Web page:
Commentary Magazine


Topic: Barck Obama

Even Moderate Mitt Should Talk About Religious Freedom

In the aftermath of the second presidential debate, Democrats are attempting to reboot the “war on women” theme that was the keynote for President Obama’s re-election campaign during the spring and summer. That’s being driven in large part by Mitt Romney’s “binders of women” comment, but it was also the product of the exchange at Hofstra between the two about insurance coverage of contraception. The president slammed Romney for opposing universal coverage of contraception under his ObamaCare bill, while the Republican claimed he wanted to ensure full access to it for all women.

Democrats are claiming this is another example of the new “Moderate Mitt” that has replaced the “severely conservative” candidate that campaigned in Republican primaries, and to some extent they are right. Romney was telling the truth in that he clearly does not oppose denying access to contraception to anyone, nor does he think that “employers should tell someone whether they could have contraceptive care or not.” But he passed on the chance to explain to voters how the ObamaCare mandate infringes on the religious freedom of religious institutions and individuals, since it forces them to pay for services that violate their consciences and their faith. This was just one of a number of flubbed opportunities to hit the president on issues where he is vulnerable on Tuesday, but it reinforced the impression that in his desire not to offend moderates and especially women voters, he is willing to abandon the principles he campaigned on up to this point. Given the stakes that might be understandable, but the Romney campaign ought not to confuse the need to portray the candidate as a reasonable person that women can trust with a less laudable desire to fudge the differences with Obama on important issues. Romney should be speaking more about religious freedom, not abandoning the issue to the president.

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In the aftermath of the second presidential debate, Democrats are attempting to reboot the “war on women” theme that was the keynote for President Obama’s re-election campaign during the spring and summer. That’s being driven in large part by Mitt Romney’s “binders of women” comment, but it was also the product of the exchange at Hofstra between the two about insurance coverage of contraception. The president slammed Romney for opposing universal coverage of contraception under his ObamaCare bill, while the Republican claimed he wanted to ensure full access to it for all women.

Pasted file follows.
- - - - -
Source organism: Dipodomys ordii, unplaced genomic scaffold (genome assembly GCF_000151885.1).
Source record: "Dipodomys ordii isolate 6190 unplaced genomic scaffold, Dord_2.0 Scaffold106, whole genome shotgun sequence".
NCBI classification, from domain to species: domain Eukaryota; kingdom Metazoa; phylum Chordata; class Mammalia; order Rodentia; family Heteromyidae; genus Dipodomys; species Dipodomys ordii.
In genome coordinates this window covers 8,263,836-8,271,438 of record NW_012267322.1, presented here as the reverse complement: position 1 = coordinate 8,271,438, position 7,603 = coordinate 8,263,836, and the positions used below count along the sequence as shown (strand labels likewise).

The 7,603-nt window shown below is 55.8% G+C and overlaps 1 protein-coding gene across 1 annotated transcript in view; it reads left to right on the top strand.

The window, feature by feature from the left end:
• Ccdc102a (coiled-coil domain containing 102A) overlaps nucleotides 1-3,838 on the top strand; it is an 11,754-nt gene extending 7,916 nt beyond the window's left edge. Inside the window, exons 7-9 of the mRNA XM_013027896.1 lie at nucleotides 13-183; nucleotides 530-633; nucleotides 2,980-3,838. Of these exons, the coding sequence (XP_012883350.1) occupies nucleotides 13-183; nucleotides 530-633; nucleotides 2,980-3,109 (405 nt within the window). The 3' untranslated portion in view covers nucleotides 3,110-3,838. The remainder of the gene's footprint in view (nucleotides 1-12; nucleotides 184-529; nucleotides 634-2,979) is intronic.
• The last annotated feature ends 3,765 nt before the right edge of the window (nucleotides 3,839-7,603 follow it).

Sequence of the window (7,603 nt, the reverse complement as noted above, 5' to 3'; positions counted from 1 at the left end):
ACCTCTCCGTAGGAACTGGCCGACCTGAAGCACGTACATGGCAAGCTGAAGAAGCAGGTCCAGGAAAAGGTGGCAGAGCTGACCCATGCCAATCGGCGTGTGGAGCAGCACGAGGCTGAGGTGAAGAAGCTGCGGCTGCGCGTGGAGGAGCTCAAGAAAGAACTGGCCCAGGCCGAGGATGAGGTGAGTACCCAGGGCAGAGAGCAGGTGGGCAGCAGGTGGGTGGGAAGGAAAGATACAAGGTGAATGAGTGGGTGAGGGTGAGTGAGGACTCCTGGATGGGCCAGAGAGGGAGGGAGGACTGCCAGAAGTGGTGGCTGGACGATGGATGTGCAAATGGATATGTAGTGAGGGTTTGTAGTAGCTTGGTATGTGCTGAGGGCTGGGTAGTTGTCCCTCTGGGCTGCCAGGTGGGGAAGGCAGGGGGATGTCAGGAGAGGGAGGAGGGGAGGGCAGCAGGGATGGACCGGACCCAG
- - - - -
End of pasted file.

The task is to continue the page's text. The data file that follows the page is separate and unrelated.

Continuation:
Democrats are claiming this is another example of the new “Moderate Mitt” that has replaced the “severely conservative” candidate that campaigned in Republican primaries, and to some extent they are right. Romney was telling the truth in that he clearly does not oppose denying access to contraception to anyone, nor does he think that “employers should tell someone whether they could have contraceptive care or not.” But he passed on the chance to explain to voters how the ObamaCare mandate infringes on the religious freedom of religious institutions and individuals, since it forces them to pay for services that violate their consciences and their faith. This was just one of a number of flubbed opportunities to hit the president on issues where he is vulnerable on Tuesday, but it reinforced the impression that in his desire not to offend moderates and especially women voters, he is willing to abandon the principles he campaigned on up to this point. Given the stakes that might be understandable, but the Romney campaign ought not to confuse the need to portray the candidate as a reasonable person that women can trust with a less laudable desire to fudge the differences with Obama on important issues. Romney should be speaking more about religious freedom, not abandoning the issue to the president.

Far from a minor point, ObamaCare remains one of the key points at stake in this election. If the president is re-elected, the legislation will be fully implemented. Opponents of the bill, among whom Romney presumably numbers himself, believe that the president’s efforts to impose this mandate unconstitutionally infringes on our first freedom — religious liberty — and must be stopped. If it is implemented it will mark a turning point in which liberals will be able to redefine religious freedom in such a way as to restrict to it the home and the church, but to rout it out of the public square.